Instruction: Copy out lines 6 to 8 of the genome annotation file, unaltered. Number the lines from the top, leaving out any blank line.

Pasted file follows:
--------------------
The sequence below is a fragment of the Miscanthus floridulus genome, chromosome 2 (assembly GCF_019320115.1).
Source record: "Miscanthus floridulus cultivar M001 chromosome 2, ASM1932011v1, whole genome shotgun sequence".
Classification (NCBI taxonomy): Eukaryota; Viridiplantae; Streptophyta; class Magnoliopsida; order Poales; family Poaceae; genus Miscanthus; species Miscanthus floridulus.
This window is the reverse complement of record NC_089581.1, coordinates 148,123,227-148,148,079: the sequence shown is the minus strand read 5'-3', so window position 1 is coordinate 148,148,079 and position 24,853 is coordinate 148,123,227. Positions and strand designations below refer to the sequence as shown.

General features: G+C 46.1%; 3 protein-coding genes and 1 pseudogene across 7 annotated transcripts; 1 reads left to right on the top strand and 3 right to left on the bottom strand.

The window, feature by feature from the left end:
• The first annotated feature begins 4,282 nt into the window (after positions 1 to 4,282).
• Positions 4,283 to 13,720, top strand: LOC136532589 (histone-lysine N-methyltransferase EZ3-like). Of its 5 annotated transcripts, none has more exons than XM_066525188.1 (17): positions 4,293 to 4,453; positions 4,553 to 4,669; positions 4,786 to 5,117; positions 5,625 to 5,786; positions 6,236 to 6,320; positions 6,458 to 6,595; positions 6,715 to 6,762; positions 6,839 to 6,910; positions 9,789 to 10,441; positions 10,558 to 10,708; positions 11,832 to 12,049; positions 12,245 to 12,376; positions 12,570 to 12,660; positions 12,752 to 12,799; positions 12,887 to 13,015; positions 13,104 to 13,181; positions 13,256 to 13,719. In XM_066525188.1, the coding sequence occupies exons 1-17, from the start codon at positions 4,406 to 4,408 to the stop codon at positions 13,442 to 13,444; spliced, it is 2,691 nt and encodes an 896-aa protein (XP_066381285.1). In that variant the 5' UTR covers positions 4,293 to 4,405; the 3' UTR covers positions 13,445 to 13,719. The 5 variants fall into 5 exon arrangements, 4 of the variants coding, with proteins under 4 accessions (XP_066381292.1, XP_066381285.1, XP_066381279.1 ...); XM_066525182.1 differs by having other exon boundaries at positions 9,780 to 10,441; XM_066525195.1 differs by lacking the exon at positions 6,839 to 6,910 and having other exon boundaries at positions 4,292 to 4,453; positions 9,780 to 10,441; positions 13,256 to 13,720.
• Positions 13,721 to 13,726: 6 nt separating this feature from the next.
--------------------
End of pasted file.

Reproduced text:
The window, feature by feature from the left end:
• The first annotated feature begins 4,282 nt into the window (after positions 1 to 4,282).
• Positions 4,283 to 13,720, top strand: LOC136532589 (histone-lysine N-methyltransferase EZ3-like). Of its 5 annotated transcripts, none has more exons than XM_066525188.1 (17): positions 4,293 to 4,453; positions 4,553 to 4,669; positions 4,786 to 5,117; positions 5,625 to 5,786; positions 6,236 to 6,320; positions 6,458 to 6,595; positions 6,715 to 6,762; positions 6,839 to 6,910; positions 9,789 to 10,441; positions 10,558 to 10,708; positions 11,832 to 12,049; positions 12,245 to 12,376; positions 12,570 to 12,660; positions 12,752 to 12,799; positions 12,887 to 13,015; positions 13,104 to 13,181; positions 13,256 to 13,719. In XM_066525188.1, the coding sequence occupies exons 1-17, from the start codon at positions 4,406 to 4,408 to the stop codon at positions 13,442 to 13,444; spliced, it is 2,691 nt and encodes an 896-aa protein (XP_066381285.1). In that variant the 5' UTR covers positions 4,293 to 4,405; the 3' UTR covers positions 13,445 to 13,719. The 5 variants fall into 5 exon arrangements, 4 of the variants coding, with proteins under 4 accessions (XP_066381292.1, XP_066381285.1, XP_066381279.1 ...); XM_066525182.1 differs by having other exon boundaries at positions 9,780 to 10,441; XM_066525195.1 differs by lacking the exon at positions 6,839 to 6,910 and having other exon boundaries at positions 4,292 to 4,453; positions 9,780 to 10,441; positions 13,256 to 13,720.